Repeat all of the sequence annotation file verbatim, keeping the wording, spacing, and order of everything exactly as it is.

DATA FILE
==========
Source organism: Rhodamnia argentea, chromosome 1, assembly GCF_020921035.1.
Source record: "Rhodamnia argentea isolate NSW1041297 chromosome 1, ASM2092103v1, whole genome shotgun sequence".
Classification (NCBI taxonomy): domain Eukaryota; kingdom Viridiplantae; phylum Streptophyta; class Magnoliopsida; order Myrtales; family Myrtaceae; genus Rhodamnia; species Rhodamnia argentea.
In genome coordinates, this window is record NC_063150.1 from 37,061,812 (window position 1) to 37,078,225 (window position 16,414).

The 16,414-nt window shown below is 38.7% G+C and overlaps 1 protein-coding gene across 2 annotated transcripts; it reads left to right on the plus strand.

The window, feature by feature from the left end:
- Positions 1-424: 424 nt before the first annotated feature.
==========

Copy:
Source organism: Rhodamnia argentea, chromosome 1, assembly GCF_020921035.1.
Source record: "Rhodamnia argentea isolate NSW1041297 chromosome 1, ASM2092103v1, whole genome shotgun sequence".
Classification (NCBI taxonomy): domain Eukaryota; kingdom Viridiplantae; phylum Streptophyta; class Magnoliopsida; order Myrtales; family Myrtaceae; genus Rhodamnia; species Rhodamnia argentea.
In genome coordinates, this window is record NC_063150.1 from 37,061,812 (window position 1) to 37,078,225 (window position 16,414).

The 16,414-nt window shown below is 38.7% G+C and overlaps 1 protein-coding gene across 2 annotated transcripts; it reads left to right on the plus strand.

The window, feature by feature from the left end:
- Positions 1-424: 424 nt before the first annotated feature.